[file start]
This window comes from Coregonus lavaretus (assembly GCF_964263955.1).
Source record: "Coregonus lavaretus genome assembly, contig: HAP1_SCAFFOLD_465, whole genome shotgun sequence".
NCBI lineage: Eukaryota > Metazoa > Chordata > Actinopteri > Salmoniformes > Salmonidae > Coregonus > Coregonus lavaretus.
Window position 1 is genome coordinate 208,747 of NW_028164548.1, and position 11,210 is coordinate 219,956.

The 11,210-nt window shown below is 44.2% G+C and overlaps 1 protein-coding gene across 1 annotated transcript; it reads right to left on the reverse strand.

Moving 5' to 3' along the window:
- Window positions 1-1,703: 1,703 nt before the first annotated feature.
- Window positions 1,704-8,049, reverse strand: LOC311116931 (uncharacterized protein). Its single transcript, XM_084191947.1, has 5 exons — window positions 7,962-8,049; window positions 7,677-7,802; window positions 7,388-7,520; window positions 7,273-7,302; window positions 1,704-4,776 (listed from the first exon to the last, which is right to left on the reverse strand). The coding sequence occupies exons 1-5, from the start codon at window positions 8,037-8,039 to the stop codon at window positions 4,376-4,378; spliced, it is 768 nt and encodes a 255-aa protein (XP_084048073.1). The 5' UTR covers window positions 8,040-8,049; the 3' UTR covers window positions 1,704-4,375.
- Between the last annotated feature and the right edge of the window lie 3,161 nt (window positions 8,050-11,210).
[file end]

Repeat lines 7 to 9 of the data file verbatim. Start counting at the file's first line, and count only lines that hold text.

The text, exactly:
- Window positions 1-1,703: 1,703 nt before the first annotated feature.
- Window positions 1,704-8,049, reverse strand: LOC311116931 (uncharacterized protein). Its single transcript, XM_084191947.1, has 5 exons — window positions 7,962-8,049; window positions 7,677-7,802; window positions 7,388-7,520; window positions 7,273-7,302; window positions 1,704-4,776 (listed from the first exon to the last, which is right to left on the reverse strand). The coding sequence occupies exons 1-5, from the start codon at window positions 8,037-8,039 to the stop codon at window positions 4,376-4,378; spliced, it is 768 nt and encodes a 255-aa protein (XP_084048073.1). The 5' UTR covers window positions 8,040-8,049; the 3' UTR covers window positions 1,704-4,375.
- Between the last annotated feature and the right edge of the window lie 3,161 nt (window positions 8,050-11,210).